Dip in support from core constituencies hurt BJP-Sena in Maharashtra
With Shiv Sena trying to install its own chief minister in Maharashtra, politics in the western state has taken an interesting turn. Though it fought the state elections in alliance with BJP, the Sena is now sports gambling on support from rivals NCP and Congress to keep Devendra Fadnavis out of power.
Incidentally, the BJP with 105 seats is the single largest party in the 288-member house. The Sena with 56 seats can easily take the NDA tally past the halfway mark of 145. On the other hand, a resurgent NCP saw its seat share (54) overtaking that of ally Congress (44).
Political analysts, however, were a bit surprised with the results. Just five months before, the BJP-Sena combine had won 41 out 48 seats in Maharashtra in the Lok Sabha elections, polling 51 per cent votes. The NCP-Congress alliance won only five seats, polling 32 per cent votes.
If the Lok Sabha election results mirrored that of assembly polls as well, which many political experts were hoping, the BJP-Sena combine was expected to win more than two-third seats. But in the assembly elections last month, the NDA’s vote share dipped by 9 per cent.
Significantly, the NCP-Congress did not gain from BJP-Sena’s loss of votes; the biggest gainers in the elections were smaller parties and Independents. Over the last few years, the vote share of smaller parties and Independents was on the decline and these votes were shifting to the BJP in most states. However, Maharashtra has reversed the trend.
So whose vote did the BJP-Sena lose exactly?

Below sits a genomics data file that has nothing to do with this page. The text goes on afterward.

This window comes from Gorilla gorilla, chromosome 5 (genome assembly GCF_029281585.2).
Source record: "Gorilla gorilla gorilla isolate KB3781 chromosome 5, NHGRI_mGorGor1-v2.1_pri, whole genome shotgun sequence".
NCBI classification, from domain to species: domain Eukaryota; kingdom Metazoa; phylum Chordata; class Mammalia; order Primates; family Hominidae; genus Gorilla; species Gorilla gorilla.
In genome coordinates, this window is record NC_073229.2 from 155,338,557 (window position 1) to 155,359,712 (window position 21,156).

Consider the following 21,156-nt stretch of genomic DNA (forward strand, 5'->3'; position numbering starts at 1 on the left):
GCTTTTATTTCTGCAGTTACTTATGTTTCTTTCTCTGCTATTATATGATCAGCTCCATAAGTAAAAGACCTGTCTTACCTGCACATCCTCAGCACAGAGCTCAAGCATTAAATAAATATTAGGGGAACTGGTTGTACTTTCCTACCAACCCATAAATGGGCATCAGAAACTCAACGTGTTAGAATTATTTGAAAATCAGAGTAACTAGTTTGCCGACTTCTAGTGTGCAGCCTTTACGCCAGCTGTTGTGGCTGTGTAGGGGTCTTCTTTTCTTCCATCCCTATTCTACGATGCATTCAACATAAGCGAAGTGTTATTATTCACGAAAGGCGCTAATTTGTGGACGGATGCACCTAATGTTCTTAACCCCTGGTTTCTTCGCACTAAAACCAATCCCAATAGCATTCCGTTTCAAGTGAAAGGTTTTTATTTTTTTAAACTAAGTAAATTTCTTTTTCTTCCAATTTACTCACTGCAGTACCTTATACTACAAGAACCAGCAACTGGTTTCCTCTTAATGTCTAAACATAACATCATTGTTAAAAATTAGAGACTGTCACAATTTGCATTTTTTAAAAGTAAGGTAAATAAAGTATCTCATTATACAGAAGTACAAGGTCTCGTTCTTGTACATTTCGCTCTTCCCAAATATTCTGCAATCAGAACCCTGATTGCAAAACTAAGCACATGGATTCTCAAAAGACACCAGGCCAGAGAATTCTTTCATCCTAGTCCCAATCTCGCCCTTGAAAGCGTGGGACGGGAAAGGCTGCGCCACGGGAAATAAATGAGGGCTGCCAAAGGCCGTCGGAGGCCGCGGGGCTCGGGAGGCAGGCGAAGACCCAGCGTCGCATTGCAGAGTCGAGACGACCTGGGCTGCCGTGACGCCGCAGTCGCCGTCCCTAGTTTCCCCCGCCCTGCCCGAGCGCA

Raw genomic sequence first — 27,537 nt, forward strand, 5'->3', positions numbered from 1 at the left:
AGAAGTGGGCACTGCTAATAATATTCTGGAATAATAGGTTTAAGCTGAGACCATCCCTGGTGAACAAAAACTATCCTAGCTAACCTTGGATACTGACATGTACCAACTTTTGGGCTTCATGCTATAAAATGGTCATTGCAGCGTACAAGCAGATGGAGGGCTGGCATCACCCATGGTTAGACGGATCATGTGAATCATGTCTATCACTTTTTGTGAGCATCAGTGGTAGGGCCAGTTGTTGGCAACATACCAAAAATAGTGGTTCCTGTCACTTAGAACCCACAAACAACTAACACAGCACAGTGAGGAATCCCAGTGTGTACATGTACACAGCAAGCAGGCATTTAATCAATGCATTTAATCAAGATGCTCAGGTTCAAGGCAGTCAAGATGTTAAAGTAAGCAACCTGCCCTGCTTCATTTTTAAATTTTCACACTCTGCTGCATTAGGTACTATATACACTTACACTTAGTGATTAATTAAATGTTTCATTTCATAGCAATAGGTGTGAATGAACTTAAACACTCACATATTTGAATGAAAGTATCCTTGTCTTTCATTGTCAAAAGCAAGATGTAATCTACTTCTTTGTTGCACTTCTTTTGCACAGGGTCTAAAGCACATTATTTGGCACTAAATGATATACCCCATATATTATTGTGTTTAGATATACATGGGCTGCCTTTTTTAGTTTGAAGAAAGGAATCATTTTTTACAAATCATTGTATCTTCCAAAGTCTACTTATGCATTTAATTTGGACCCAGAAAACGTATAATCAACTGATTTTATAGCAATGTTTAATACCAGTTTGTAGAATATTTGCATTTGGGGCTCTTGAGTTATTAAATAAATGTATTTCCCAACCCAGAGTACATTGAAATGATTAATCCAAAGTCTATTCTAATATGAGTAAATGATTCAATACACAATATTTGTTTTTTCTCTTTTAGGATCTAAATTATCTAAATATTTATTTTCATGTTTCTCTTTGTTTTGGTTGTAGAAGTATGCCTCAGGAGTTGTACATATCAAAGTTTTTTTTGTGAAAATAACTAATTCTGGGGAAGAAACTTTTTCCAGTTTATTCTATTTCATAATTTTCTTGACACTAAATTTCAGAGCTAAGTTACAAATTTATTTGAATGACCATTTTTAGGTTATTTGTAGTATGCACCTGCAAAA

Change in support base
To analyse the change in support base for the BJP-Sena from Lok Sabha to assembly elections, we used community-specific Axis My India post-poll survey data. Though the BJP-Sena combine pulled off the majority number despite loss in vote share, it witnessed a decline in support from many crucial social groups. Some of these groups have been ardent supporters of the NDA in past elections; exactly why it’s a worrying trend for the saffron alliance.
The Axis My India survey shows that the BJP-Sena lost votes from its core and numerically significant constituencies of young, middle class and OBCs in Maharashtra.
Among OBCs, the BJP-Sena combine lost 18 per cent votes from the Lok Sabha election. This is double the average of 9 per cent votes the alliance lost in the assembly election. OBCs constitute 25-28 per cent of the population in Maharashtra and are traditional supporters of the BJP-Sena.
The decline in support among the middle-income group is also significant. According to Axis My India survey, the sample data of respondents from this group (monthly income from Rs 11,000-30,000) constitute around 26 per cent. The lower-income group (monthly income from Rs 6,000-10,000) constitutes around 43 per cent of the sample data and among them, the decline in support is 10 per cent.
Change in trends
Another significant picture emerged from demography-wise vote share change among different social groups. The Axis My India survey suggests that the BJP-Sena alliance was less vulnerable among groups that were not its traditional voters. There could be a possibility that it was due to these groups that they had the last laugh in this election.
For example, among the poor (BPL), the decline in vote share for the BJP-Sena from the Lok Sabha election was much less than the average decline. In the Axis My India survey, this group constituted 28 per cent of the total sample, and among them, the BJP-Sena lost just 5 per cent votes. Similarly, elderly voters backed the BJP-Sena more than their younger counterparts.
What it suggests is that there could be some kind of changes in the established pattern in Indian electoral politics. As seen in Chhattisgarh, Rajasthan and Madhya Pradesh, voters preferred the Congress in their state last year, but backed the BJP at the Centre barely months later. Haryana, where the BJP won all 10 Lok Sabha seats in May, failed to cross the majority mark in the assembly elections in October.
But it remains to be seen whether this political churning represents a new awakening among India’s electorate.